SCMPC's Credit Facility Puts Two Women Way to Their Millions
ANTIPAS, Cotabato Province-In this hinterland municipality, two siblings, in span of six years, made almost a million worth of properties each from a P10,000 loan they both availed from a credit facility of a Cooperative that now has P114-million worth of assets from only P7,000 it started 20 years ago.
Nena Seballos, 35, and her sister Melsa Tayuntong, 42, are among some of the 1,076 members of the Antipas chapter of the Sta. Catalina Multi-Purpose Cooperative, which now has over 5,000 members in all of its seven branches in the provinces of North Cotabato, South Cotabato and Sultan Kudarat. Both siblings, who became members of the SCMPC here in 2001, started availing loan of P10,000 each but are now eligible for P300,000 worth of credit access after proving themselves capable of sound business management.
Ma. Fe Pineda, assistant general manager of the SCMPC, recalls that Nena's justification for applying for a P10,000 loan in 2001 was to augment the motorcycle repair shop of her husband Rodolfo, a mechanic that specializes in motorcycle engine. The loan was intended for a wielding machine, which was favorably endorsed by credit investigators who reasoned out that the "very rugged" road in Antipas has caused frequent wielding needs of motorcycles and other vehicles.
Pineda said Melsa's first loan was intended as added capital to what was once a small sari-sari store. "We observed that vending rice was a fast-growing business for her so we did not hesitate to lend her added capital so she could have enough supply that would save her transportation cost and time in purchasing stocks," she said.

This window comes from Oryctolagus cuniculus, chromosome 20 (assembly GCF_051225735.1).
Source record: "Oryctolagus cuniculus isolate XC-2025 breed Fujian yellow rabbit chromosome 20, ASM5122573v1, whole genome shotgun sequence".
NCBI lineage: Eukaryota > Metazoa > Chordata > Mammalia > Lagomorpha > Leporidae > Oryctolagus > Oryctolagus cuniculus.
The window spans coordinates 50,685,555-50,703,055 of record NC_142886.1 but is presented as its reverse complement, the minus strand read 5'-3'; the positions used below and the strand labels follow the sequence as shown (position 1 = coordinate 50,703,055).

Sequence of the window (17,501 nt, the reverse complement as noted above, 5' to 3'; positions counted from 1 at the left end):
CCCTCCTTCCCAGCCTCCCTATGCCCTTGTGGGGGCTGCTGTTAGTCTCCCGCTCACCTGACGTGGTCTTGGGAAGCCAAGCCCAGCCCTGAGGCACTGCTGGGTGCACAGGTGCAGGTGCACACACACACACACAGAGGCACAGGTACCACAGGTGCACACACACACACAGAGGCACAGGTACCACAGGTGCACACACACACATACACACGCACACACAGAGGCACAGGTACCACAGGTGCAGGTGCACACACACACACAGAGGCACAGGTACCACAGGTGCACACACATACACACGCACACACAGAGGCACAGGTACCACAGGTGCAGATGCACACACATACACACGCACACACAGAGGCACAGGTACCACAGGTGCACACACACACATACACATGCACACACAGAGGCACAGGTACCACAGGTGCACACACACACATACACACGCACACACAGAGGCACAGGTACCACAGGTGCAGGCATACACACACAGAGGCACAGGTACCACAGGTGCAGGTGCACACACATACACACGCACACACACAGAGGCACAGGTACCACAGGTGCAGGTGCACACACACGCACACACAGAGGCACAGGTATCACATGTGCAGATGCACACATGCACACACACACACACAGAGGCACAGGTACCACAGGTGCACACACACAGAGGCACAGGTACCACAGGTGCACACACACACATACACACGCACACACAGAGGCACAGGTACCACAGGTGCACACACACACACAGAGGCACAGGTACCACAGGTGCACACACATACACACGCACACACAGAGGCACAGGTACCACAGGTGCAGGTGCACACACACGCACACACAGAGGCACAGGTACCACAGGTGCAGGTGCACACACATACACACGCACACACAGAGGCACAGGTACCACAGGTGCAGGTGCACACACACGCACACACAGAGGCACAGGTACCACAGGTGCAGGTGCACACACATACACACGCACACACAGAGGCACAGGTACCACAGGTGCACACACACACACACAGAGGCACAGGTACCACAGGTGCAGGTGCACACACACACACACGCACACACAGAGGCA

How they did it?
"I actually added P20,000 from other sources to the P10,000 loan I availed of from the Coop," Nena said in an interview while she was also attending to customers at her small hardware that supplies purely motorcycle parts. In Antipas, motorcycles serve as the main mode of transporting people and their agriculture produce.
"There is no way you will fail if you will religiously spend the money to where it is really intended for," said Melsa in a separate interview at her sari-sari store that also sells rice and animal feeds, houses a computer café and a billiard table for rent.
If Nena has a mini-hardware that also supplies the needs of her husband Rodolfo's repair shop, Melsa's hog and poultry supply business likewise supplies the need of her husband Ronilo's piggery and poultry, creating captured market for the respective businesses they started with.
Ronilo, who has 50 heads of swine and has just started with 30 chickens, said "what is important in this business endeavor is to simply follow the feeding instruction and close supervision."
Still loaning yearly
Nena and Melsa have, since 2001, been yearly applying for loan and each of them are now eligible for a P300,000 worth of loan with the SCMPC-the most recent that they availed themselves of was over P200,000 each.
Nena and Melsa, whom Pineda describes to be among the SCMPC's "good creditors," no longer need additional capital for the respective businesses they started with but still, they keep on availing loan yearly.
Nena justified that she now spends only 25 percent of her loan from SCMPC to augment her hardware and repair shop businesses and spends the rest to "other investments."
Joemar Lavilla, manager of the Antipas chapter of the SCMPC, said that both Nena and Melsa have been buying agricultural lands planted either with rubber tree or rice and corn fields, the "other investments" that Nena earlier mentioned.
A mirror image